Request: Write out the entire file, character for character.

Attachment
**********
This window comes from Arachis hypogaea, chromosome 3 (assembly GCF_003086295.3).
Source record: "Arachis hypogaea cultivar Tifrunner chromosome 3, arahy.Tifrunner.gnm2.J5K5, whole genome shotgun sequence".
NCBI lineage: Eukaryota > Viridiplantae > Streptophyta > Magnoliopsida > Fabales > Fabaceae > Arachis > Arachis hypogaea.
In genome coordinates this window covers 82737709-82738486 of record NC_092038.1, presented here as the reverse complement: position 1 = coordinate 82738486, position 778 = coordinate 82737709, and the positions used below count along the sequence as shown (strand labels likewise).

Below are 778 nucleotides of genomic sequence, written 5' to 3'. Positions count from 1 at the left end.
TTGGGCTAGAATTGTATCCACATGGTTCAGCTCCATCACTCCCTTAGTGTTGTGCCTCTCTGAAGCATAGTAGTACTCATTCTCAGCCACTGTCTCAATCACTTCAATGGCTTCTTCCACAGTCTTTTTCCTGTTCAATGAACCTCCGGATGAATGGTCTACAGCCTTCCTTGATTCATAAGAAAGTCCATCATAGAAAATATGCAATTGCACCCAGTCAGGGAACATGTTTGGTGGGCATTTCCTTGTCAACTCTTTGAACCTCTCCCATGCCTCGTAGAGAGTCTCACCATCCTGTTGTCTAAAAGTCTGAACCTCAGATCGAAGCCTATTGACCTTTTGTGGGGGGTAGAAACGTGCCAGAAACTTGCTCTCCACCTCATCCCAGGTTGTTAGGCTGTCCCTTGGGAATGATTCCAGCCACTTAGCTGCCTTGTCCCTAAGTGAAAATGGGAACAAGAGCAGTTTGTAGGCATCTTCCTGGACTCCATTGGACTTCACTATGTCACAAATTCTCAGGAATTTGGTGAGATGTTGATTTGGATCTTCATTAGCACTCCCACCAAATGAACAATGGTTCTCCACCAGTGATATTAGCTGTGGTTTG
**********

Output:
This window comes from Arachis hypogaea, chromosome 3 (assembly GCF_003086295.3).
Source record: "Arachis hypogaea cultivar Tifrunner chromosome 3, arahy.Tifrunner.gnm2.J5K5, whole genome shotgun sequence".
NCBI lineage: Eukaryota > Viridiplantae > Streptophyta > Magnoliopsida > Fabales > Fabaceae > Arachis > Arachis hypogaea.
In genome coordinates this window covers 82737709-82738486 of record NC_092038.1, presented here as the reverse complement: position 1 = coordinate 82738486, position 778 = coordinate 82737709, and the positions used below count along the sequence as shown (strand labels likewise).

Below are 778 nucleotides of genomic sequence, written 5' to 3'. Positions count from 1 at the left end.
TTGGGCTAGAATTGTATCCACATGGTTCAGCTCCATCACTCCCTTAGTGTTGTGCCTCTCTGAAGCATAGTAGTACTCATTCTCAGCCACTGTCTCAATCACTTCAATGGCTTCTTCCACAGTCTTTTTCCTGTTCAATGAACCTCCGGATGAATGGTCTACAGCCTTCCTTGATTCATAAGAAAGTCCATCATAGAAAATATGCAATTGCACCCAGTCAGGGAACATGTTTGGTGGGCATTTCCTTGTCAACTCTTTGAACCTCTCCCATGCCTCGTAGAGAGTCTCACCATCCTGTTGTCTAAAAGTCTGAACCTCAGATCGAAGCCTATTGACCTTTTGTGGGGGGTAGAAACGTGCCAGAAACTTGCTCTCCACCTCATCCCAGGTTGTTAGGCTGTCCCTTGGGAATGATTCCAGCCACTTAGCTGCCTTGTCCCTAAGTGAAAATGGGAACAAGAGCAGTTTGTAGGCATCTTCCTGGACTCCATTGGACTTCACTATGTCACAAATTCTCAGGAATTTGGTGAGATGTTGATTTGGATCTTCATTAGCACTCCCACCAAATGAACAATGGTTCTCCACCAGTGATATTAGCTGTGGTTTG